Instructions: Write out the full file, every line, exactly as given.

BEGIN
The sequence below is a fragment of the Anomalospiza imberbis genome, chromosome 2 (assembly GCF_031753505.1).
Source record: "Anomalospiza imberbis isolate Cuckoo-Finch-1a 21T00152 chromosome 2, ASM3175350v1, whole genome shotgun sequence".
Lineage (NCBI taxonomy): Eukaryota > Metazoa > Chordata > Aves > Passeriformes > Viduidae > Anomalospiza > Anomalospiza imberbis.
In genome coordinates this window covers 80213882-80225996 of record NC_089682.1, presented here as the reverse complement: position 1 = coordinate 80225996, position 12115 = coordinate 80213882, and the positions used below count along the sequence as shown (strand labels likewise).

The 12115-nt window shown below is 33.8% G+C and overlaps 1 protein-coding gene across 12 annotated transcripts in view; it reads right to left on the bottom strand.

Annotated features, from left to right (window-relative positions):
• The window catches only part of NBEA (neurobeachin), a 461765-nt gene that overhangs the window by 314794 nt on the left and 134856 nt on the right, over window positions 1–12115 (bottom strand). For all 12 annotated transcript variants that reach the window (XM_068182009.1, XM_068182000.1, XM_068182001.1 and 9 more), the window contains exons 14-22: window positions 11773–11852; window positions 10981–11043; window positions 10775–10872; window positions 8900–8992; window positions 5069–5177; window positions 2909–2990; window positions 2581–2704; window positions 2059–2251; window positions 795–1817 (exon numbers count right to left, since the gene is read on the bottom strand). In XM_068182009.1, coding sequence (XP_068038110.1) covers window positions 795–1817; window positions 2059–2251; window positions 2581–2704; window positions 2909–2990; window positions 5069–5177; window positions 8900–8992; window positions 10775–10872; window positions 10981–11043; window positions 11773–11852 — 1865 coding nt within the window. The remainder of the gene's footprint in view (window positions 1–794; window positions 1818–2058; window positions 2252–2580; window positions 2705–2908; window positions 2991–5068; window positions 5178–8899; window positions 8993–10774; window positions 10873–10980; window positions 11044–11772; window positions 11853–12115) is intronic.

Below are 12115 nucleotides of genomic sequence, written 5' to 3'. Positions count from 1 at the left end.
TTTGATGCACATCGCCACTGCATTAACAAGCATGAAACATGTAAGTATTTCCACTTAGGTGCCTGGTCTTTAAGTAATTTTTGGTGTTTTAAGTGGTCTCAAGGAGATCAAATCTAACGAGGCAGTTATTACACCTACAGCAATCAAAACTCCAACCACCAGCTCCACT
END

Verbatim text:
The sequence below is a fragment of the Anomalospiza imberbis genome, chromosome 2 (assembly GCF_031753505.1).
Source record: "Anomalospiza imberbis isolate Cuckoo-Finch-1a 21T00152 chromosome 2, ASM3175350v1, whole genome shotgun sequence".
Lineage (NCBI taxonomy): Eukaryota > Metazoa > Chordata > Aves > Passeriformes > Viduidae > Anomalospiza > Anomalospiza imberbis.
In genome coordinates this window covers 80213882-80225996 of record NC_089682.1, presented here as the reverse complement: position 1 = coordinate 80225996, position 12115 = coordinate 80213882, and the positions used below count along the sequence as shown (strand labels likewise).

The 12115-nt window shown below is 33.8% G+C and overlaps 1 protein-coding gene across 12 annotated transcripts in view; it reads right to left on the bottom strand.

Annotated features, from left to right (window-relative positions):
• The window catches only part of NBEA (neurobeachin), a 461765-nt gene that overhangs the window by 314794 nt on the left and 134856 nt on the right, over window positions 1–12115 (bottom strand). For all 12 annotated transcript variants that reach the window (XM_068182009.1, XM_068182000.1, XM_068182001.1 and 9 more), the window contains exons 14-22: window positions 11773–11852; window positions 10981–11043; window positions 10775–10872; window positions 8900–8992; window positions 5069–5177; window positions 2909–2990; window positions 2581–2704; window positions 2059–2251; window positions 795–1817 (exon numbers count right to left, since the gene is read on the bottom strand). In XM_068182009.1, coding sequence (XP_068038110.1) covers window positions 795–1817; window positions 2059–2251; window positions 2581–2704; window positions 2909–2990; window positions 5069–5177; window positions 8900–8992; window positions 10775–10872; window positions 10981–11043; window positions 11773–11852 — 1865 coding nt within the window. The remainder of the gene's footprint in view (window positions 1–794; window positions 1818–2058; window positions 2252–2580; window positions 2705–2908; window positions 2991–5068; window positions 5178–8899; window positions 8993–10774; window positions 10873–10980; window positions 11044–11772; window positions 11853–12115) is intronic.

Below are 12115 nucleotides of genomic sequence, written 5' to 3'. Positions count from 1 at the left end.
TTTGATGCACATCGCCACTGCATTAACAAGCATGAAACATGTAAGTATTTCCACTTAGGTGCCTGGTCTTTAAGTAATTTTTGGTGTTTTAAGTGGTCTCAAGGAGATCAAATCTAACGAGGCAGTTATTACACCTACAGCAATCAAAACTCCAACCACCAGCTCCACT